Being a follower of Jesus
A prior question is the process of becoming a follower of Jesus. Clearly each person makes this decision for themselves. It is crucial to grasp the significance of this word 'decision', as it presupposes there is no such thing as being born as a Christian (Australians are born into a nation that has a heritage of Christian beliefs and ethics).
Becoming a follower of Jesus requires a 'decision'. So, how is this 'decision' made and what words do I use?
A good way to illustrate this is to provide an incident in the life of Naaman, whose title was similar to the Military Chief of Staff of the King of Syria (2 Kings Chapter 5). There was no more distinguished gentleman aristocrat in that empire than Naaman.
But he had a problem, it was a health issue so serious that the quarantine rules kept him out of society. He has somehow contracted leprosy.
It so happened that his wife's young maid was an Israelite, whom his armies had captured, and she was placed in 'service'. She conveyed to Naaman's wife that there was a prophet of the God of Israel in her home-land that had established a ministry of integrity associated with 'healing'.
Naaman was informed of this and he immediately wrote a letter addressed to the King of Israel accompanied with a huge amount of money seeking this 'healing'.
When the King of Israel received this correspondence he was beside himself with fear as he realised that although he was the King, he didn't have the where-with-all to bring healing to anyone, let along such a 'military might' on his doorstep.
Elisha the prophet heard how distraught the King had become and communicated with the Palace that he would deal with this, so as to illustrate to the entire world the Salvation of the God of Israel.
The long and short of the story is that Elisha gives Naaman 'healing instructions'. He is to wash himself 'seven times' in the River Jordan. Naaman was as cross as! There were much cleaner rivers in Damascus (the Jordon River was polluted), but more than that, his pride was cut to the quick.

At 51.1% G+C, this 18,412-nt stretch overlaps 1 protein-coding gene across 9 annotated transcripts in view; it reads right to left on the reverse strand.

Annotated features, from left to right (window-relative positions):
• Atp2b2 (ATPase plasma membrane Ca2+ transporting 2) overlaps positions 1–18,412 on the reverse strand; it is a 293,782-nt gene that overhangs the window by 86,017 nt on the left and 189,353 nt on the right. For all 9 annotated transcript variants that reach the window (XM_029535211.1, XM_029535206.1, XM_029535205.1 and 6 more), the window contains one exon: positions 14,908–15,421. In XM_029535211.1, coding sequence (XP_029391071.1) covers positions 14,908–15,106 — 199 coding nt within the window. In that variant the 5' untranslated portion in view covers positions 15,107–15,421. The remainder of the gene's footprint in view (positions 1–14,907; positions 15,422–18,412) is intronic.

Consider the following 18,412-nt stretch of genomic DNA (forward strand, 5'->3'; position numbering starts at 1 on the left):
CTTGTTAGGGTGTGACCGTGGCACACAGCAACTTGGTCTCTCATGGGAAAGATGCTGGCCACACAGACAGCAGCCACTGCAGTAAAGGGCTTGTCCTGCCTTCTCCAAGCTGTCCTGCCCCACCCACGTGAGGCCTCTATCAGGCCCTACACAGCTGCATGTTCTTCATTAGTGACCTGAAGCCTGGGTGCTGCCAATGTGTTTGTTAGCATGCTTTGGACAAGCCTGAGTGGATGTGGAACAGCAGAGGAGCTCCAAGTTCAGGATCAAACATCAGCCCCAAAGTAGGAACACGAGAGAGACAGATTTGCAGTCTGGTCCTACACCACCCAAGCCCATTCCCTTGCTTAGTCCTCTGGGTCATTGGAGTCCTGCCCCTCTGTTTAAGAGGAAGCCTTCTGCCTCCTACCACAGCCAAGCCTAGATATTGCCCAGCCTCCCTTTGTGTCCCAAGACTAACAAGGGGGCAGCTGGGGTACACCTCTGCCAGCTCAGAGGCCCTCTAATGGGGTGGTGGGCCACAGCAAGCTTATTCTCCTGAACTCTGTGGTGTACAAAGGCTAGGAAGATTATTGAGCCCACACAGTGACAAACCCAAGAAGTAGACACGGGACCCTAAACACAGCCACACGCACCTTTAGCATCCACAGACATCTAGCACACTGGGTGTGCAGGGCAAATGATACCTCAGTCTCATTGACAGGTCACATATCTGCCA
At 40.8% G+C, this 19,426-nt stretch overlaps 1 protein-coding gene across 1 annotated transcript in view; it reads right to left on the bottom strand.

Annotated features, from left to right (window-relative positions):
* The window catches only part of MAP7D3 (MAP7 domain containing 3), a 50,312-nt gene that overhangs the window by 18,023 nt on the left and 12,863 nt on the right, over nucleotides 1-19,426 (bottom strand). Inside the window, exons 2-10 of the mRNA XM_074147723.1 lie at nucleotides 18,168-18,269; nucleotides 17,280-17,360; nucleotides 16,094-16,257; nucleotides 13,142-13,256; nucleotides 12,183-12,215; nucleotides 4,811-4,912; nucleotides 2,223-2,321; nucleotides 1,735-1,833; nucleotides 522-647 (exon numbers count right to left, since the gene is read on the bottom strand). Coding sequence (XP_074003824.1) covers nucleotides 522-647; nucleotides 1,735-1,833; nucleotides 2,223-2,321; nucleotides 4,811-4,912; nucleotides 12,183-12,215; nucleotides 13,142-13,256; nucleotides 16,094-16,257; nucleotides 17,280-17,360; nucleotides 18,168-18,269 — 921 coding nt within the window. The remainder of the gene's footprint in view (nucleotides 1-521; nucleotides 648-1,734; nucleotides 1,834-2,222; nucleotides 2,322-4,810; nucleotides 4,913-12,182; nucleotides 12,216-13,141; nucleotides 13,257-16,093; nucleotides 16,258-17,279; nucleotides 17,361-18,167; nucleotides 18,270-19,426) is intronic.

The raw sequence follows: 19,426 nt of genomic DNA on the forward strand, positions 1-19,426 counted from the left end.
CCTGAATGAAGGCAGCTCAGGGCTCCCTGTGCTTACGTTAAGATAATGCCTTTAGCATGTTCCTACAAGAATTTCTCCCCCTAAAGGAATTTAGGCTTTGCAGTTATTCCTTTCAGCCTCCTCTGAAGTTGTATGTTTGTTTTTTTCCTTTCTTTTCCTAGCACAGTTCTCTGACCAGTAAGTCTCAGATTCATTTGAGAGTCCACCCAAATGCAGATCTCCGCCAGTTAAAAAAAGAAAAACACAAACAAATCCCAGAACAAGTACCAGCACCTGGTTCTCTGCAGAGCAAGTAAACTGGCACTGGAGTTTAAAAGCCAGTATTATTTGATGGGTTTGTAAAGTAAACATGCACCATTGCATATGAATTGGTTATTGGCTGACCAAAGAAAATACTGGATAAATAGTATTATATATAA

Naaman's Aid de Chief quietly suggested that had he been asked to do some mighty deed worthy of his station in life (the Knight in shining armour thing) he would have rushed into it, so why not this simple thing, washing 'seven times' in the Jordan.
So Naaman quietened down, did as Elisha had said and was made clean of his leprosy.
The story of Naaman is the quintessential illustration of how someone makes a decision to follow Jesus and the nature of the words one might use. There is no "Knight in shining armour" action as Naaman sought to demonstrate his worthiness, rather it is a humbling experience.
The words to become a follower of Jesus are simple:
"Lord Jesus, I need You. I've sinned and gone my own way, independent of You. I thank You for dying on the Cross for my sins, and now I ask you to come into my life, forgive my sins, and begin to make me into the kind of person you want me to be."
Is this too difficult? For many it is. First, it's too simplistic. Second, it hands my life over to the Lord and that is way too radical.
What happens if I do say these words? Not much at first, there are no flashing lights. A fresh world view gradually takes over our thinking. Daily reading of the Bible allows the Lord's Spirit to speak into our lives and provides guidance. A quiet assurance takes hold as repentance brings release.
A new world opens to us. It's like trying to explain the 'smile' of the Mona Lisa to someone who has never seen the painting (a quote from Christian Rugby League player of the 80s, Manly's Ian Barkley).
Statement: In my ministry of 33 years these are the words I invite each and every person to pray. It's simple enough, but it's radical beyond anything they have ever done before. It's not for the faint hearted as it is unimaginably life changing.
In my next Letter I'll discuss "why Jesus Christ places this claim on our lives".